Moishy is a sensory seeker. He craves sensory input, and seeks intense sensations. He doesn’t mind things that others would find irritating or painful – and doesn’t seem to notice normal sensations. This creates many problems with issues such as hygiene. Moishy doesn’t seem to feel dirt on his face and hands – a huge social issue. His behavior is also often dangerous.

Moishy’s sensory issues carry over to his vestibular system – the system that lets a person sense direction, and his relationship to it. Up and down; right and left; fast and slow, are all issues. Since Moishy is a sensory seeker, he loves action and speed. His rebbe calls him a “troublemaker.” His mother is extremely frustrated.

“Yesterday, Moishy rode his bike down a steep hill. I saw him speeding, peyos flying, and this picture of sheer joy on his face. Then he hit a rock – and flew off his bike. I was afraid to look – but Moishy just picked himself up and laughed. To him, it was fun.”

A child whose vestibular system is over responsive will behave the opposite way. He will get dizzy on a swing, be a poor traveler, and trip often. Such children often suffer from social issues, because they can’t seem to get things “right.”

“Sruly is so clumsy; he’s always spilling or dropping something. At breakfast this morning, he broke a glass, spilled milk all over his sister, and banged into his brother on his way to the fridge – all in the space of two minutes. The kids yelled at him and called him a klutz. I couldn’t bear to see the look on his face. He looked so defeated.”

The problem is worse, in school.

“When Chanie’s teacher told her to glue sequins onto the class banner, the girls in her group groaned. A minute later, she banged her elbow into the plate of glue. Her classmates were furious, as they watched the thick white puddle spread onto the blue velvet.

“I knew something was going to happen when Chanie joined us,” a girl said.”Now we won’t win the contest.”

Sruli’s and Chanie’s sensory issues have serious social implications. Their clumsiness causes frustration and anger, and makes them the perfect target for teasing and bullying.

Often, children with a sensory processing disorder are misdiagnosed as having ADD or ADHD. Although the conditions sometimes overlap, they are separate conditions.

Sensory Processing Disorder is very common. Experts say that as many as 5% of children have some form. The percentage is much higher amongst autistic children. The good news is that the condition is treatable. Social skills training, reading help, and tutoring can teach a child to overcome the problem, and become successful, academically and socially.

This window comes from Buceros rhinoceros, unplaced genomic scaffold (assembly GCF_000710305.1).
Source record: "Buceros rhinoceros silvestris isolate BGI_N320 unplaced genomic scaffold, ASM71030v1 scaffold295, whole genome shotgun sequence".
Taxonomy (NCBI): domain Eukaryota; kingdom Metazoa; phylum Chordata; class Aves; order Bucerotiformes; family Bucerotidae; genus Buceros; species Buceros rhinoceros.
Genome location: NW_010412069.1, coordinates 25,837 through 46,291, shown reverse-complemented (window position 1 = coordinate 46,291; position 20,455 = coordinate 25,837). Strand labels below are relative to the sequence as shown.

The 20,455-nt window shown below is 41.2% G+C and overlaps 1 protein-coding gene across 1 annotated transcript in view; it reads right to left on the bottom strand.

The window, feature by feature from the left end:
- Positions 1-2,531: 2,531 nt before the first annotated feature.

Malky, the girl who misunderstood body language, was extremely successful in overcoming her disorder.

“For me, it was a matter of training,” she says.”Once I learned that my behaviors were annoying, I was able to avoid them. My whole life changed,” she says.

All children with Sensory Processing Disorder need to be evaluated by a professional. Conditioning and training can help them learn to respond to sensory stimulation appropriately, and to develop an appropriate sense of themselves and others in the world.

An acclaimed educator and education consultant, Mrs. Rifka Schonfeld has served the Jewish community for close to thirty years. She founded and directs the widely acclaimed educational program, SOS, servicing all grade levels in secular as well as Hebrew studies. A kriah and reading specialist, she has given dynamic workshops and has set up reading labs in many schools. In addition, she offers evaluations, social skills training and shidduch coaching, focusing on building self-esteem and self-awareness. She can be reached at 718-382-5437 or at rifkaschonfeld@verizon.net.

Rifka Schonfeld

Changing Schools (Part II)

Thursday, December 27th, 2007

Our 12-year-old son is not doing well in his 7th grade local yeshiva class.

We are considering moving him to another local yeshiva in mid-year, as things are rapidly deteriorating. We are not asking for specific advice, as you do not know him or us. But can you share with us what questions to ask and answers to give when making this difficult decision?

Names Withheld